SMP Roll out workshop for Uganda

A national SMP roll-out workshop for Uganda was held in Kampala, from 20th to 22nd July 2015. Its main aim was to roll-out ready Standard Methods and Procedures (SMPs) for FMD, PPR, RVF and brucellosis to veterinary stakeholders within Uganda to create awareness in order to foster smooth implementation of the SMPs. The workshop brought together key players in animal health service delivery mainly from the Ministry of Agriculture, Animal Industry and Fisheries (MAAIF). In addition, the workshop reviewed the status of livestock diseases and delivery of veterinary services in the districts and different zones in Uganda. A total of 57 participants drawn from Iganga, Jinja, Buikwe, Wakiso, Kampala, Luwero, Kamuli, Mukono and Kayunga districts attended the meeting. Others participants who attended the workshop were drawn from Midwestern, Western, Central I, Central II, Northern, South-Western, West-Nile, Eastern, South-eastern and Norther-eastern zones, MAAIF and AU-IBAR.

Dr Joseph Magona, on behalf of the Director, AU-IBAR, Prof. Ahmed Elsawalhy, stated that the SMP roll-out workshop was intended to disseminate ready SMPs, namely, FMD, PPR, RVF and brucellosis to all national stakeholders in order to initiate implementation at national level. Finally, he encouraged all livestock stakeholders in Uganda to adopt the implementation of the SMPs for FMD, PPR, RVF and brucellosis during implementation of disease control programmes and regulation of trade in livestock and livestock products. This he said, would improve the livelihoods of livestock keepers, which is an ultimate goal for the AU-IBAR.

In his official opening, Dr Nicholas Kauta, Director of Animal Resources (DAR) for Uganda, thanked AU-IBAR for the implementation of several programmes in Uganda. He noted that Africa only participates in less than 2% of global trade in livestock and livestock products due to little or no value addition to the animals and their products. He pointed out that trade was absolutely necessary for development. He appreciated the fact that the Standard Methods and Procedures in Animal Health (SMPAH) project benefits Uganda by supporting trade in livestock and livestock products. He advised participants to clearly understand the SMPs and implement them.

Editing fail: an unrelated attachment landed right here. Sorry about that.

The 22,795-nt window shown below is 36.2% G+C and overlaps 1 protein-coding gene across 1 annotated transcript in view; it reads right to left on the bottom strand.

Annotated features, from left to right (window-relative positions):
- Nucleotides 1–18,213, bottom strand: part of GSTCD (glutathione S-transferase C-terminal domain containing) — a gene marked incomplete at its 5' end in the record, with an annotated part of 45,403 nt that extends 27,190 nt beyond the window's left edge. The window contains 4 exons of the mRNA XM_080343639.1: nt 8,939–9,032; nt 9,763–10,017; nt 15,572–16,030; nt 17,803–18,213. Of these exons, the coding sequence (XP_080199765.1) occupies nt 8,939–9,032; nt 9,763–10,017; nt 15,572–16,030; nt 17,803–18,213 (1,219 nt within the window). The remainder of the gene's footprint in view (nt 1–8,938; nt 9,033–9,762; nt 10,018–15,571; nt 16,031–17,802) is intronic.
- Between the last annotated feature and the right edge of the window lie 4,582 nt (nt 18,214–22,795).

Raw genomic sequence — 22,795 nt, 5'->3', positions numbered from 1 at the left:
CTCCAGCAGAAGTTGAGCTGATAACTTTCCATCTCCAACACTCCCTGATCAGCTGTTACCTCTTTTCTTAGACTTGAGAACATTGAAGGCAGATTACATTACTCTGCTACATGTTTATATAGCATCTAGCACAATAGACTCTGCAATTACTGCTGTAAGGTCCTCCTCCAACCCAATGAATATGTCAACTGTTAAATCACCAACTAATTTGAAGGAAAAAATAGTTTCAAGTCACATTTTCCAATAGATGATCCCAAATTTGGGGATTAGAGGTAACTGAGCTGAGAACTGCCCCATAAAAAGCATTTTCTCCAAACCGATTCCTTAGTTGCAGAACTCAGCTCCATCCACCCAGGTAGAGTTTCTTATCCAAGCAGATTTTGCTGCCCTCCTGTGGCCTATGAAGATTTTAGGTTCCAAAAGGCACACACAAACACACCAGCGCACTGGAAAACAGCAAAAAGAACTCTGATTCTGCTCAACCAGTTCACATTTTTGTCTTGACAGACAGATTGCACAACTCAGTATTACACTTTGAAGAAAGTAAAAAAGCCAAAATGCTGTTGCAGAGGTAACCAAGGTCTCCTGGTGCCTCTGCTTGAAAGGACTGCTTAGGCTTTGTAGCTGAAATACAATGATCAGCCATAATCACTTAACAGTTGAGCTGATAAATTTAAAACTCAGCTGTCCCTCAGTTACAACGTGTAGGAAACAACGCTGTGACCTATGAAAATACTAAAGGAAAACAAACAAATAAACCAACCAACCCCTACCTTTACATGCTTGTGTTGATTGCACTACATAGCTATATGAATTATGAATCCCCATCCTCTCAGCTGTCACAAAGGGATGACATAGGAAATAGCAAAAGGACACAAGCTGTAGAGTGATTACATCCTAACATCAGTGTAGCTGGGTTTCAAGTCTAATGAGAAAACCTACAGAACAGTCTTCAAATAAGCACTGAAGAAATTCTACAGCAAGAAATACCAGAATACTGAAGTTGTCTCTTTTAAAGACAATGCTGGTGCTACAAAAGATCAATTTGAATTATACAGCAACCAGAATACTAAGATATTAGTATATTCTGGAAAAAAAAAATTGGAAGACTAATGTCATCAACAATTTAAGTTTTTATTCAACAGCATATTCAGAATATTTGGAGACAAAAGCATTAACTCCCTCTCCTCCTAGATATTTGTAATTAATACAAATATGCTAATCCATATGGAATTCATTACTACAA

The workshop achieved the following:

  • Capacity of field veterinarians in diagnosis of trade sensitive diseases discussed
  • Improvement of surveillance of TADs in Uganda discussed
  • Awareness on SMPs created among key stakeholder in Uganda
  • A feedback mechanism for implementation of SMPs discussed


The workshop was conducted through presentations, plenary discussion and group work.

 Overview of the SMP-AH Project

The presentation highlighted important aspects about the Standard Methods and Procedures in Animal Health (SMP-AH) project and the SMP concept. It pointed out that the project was aimed at harmonizing animal health approaches in the Greater Horn of Africa region, especially for prevention and control of trade-related ppriority diseases, including RVF, PPR, CBPP, CCPP, FMD, LSD, SGP, Camel pox and brucellosis.

Standard Methods and Procedures (SMP)

The presentations highlighted various components of the SMPs to the participants, including the Disease Control, Surveillance and Laboratory diagnosis components.

Feedback mechanism on the progress of implementation of SMPs

The discussion identified the roles of the Director of Animal resources, Regional Inspectors and District Veterinary Officers regarding the implementation of SMPs. It was agreed that the Director of Animal Resources would ensure SMPs were institutionalization and incorporated in day-to-day practice as a matter of policy in Uganda. The District Veterinary Officers and Regional Inspectors would supervise implementation of the SMPs and ensure that they provide regular feedback to the SMP-AH focal person in MAAIF. The focal person would in-turn send feedback to AU-IBAR.